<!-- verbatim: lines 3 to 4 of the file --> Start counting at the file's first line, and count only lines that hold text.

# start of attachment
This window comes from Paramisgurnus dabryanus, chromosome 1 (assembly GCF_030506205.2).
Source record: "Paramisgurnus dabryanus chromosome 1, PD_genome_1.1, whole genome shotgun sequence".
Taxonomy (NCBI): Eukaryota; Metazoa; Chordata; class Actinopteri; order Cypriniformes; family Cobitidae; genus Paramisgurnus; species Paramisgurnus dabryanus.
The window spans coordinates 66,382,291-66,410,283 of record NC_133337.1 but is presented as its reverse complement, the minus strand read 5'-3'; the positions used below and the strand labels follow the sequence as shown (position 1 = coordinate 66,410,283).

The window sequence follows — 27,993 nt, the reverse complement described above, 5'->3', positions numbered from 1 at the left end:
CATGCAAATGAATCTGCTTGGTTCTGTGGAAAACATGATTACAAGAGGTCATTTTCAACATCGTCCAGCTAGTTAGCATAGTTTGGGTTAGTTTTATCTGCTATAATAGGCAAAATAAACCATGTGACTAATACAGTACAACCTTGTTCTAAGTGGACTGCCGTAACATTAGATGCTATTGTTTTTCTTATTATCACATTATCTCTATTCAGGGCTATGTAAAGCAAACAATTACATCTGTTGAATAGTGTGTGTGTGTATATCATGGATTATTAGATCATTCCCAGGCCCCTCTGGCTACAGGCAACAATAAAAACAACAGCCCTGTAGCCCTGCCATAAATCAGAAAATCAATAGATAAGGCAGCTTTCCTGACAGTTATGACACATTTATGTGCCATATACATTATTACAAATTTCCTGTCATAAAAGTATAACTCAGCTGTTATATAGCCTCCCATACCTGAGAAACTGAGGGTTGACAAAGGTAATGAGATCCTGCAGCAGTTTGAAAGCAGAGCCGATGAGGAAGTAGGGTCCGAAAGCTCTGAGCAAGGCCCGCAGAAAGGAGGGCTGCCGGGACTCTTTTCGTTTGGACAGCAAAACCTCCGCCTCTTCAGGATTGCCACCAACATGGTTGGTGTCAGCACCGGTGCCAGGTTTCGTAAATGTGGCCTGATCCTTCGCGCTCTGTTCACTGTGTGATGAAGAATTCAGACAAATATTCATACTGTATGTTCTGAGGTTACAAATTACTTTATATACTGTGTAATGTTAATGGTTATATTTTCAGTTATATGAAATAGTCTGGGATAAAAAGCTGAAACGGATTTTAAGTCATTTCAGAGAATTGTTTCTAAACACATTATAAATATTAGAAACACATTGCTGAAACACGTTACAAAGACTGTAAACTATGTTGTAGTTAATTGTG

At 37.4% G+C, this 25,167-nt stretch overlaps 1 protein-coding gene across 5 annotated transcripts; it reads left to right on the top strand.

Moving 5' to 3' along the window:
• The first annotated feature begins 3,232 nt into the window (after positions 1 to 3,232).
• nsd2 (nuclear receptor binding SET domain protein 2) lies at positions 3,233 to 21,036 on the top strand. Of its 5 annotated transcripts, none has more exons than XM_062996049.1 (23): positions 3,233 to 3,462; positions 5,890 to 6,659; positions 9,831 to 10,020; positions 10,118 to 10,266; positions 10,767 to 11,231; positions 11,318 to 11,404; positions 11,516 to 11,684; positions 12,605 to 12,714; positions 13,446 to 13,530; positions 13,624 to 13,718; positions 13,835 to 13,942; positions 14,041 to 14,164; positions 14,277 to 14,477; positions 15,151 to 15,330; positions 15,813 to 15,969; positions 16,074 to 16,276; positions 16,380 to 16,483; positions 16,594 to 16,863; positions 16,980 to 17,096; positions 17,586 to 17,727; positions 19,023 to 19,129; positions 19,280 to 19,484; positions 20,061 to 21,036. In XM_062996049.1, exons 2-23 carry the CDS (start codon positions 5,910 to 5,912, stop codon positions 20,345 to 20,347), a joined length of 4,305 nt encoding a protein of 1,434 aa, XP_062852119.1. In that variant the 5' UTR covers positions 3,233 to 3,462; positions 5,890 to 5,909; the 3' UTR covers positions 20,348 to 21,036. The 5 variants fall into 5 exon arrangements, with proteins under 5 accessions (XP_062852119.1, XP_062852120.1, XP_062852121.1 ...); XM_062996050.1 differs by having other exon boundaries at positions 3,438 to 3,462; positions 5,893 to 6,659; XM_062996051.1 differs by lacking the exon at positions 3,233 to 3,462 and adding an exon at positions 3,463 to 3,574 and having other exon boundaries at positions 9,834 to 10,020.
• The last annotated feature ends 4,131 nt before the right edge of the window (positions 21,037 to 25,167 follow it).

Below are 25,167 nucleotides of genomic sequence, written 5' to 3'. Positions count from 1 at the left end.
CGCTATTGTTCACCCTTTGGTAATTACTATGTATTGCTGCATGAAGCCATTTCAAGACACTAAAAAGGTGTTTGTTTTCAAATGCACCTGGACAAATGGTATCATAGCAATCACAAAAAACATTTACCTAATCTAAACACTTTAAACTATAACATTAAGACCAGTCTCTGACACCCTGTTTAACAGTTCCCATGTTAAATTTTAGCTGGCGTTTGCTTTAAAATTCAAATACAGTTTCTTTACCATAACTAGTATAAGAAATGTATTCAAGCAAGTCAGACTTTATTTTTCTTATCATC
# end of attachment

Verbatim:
Taxonomy (NCBI): Eukaryota; Metazoa; Chordata; class Actinopteri; order Cypriniformes; family Cobitidae; genus Paramisgurnus; species Paramisgurnus dabryanus.
The window spans coordinates 66,382,291-66,410,283 of record NC_133337.1 but is presented as its reverse complement, the minus strand read 5'-3'; the positions used below and the strand labels follow the sequence as shown (position 1 = coordinate 66,410,283).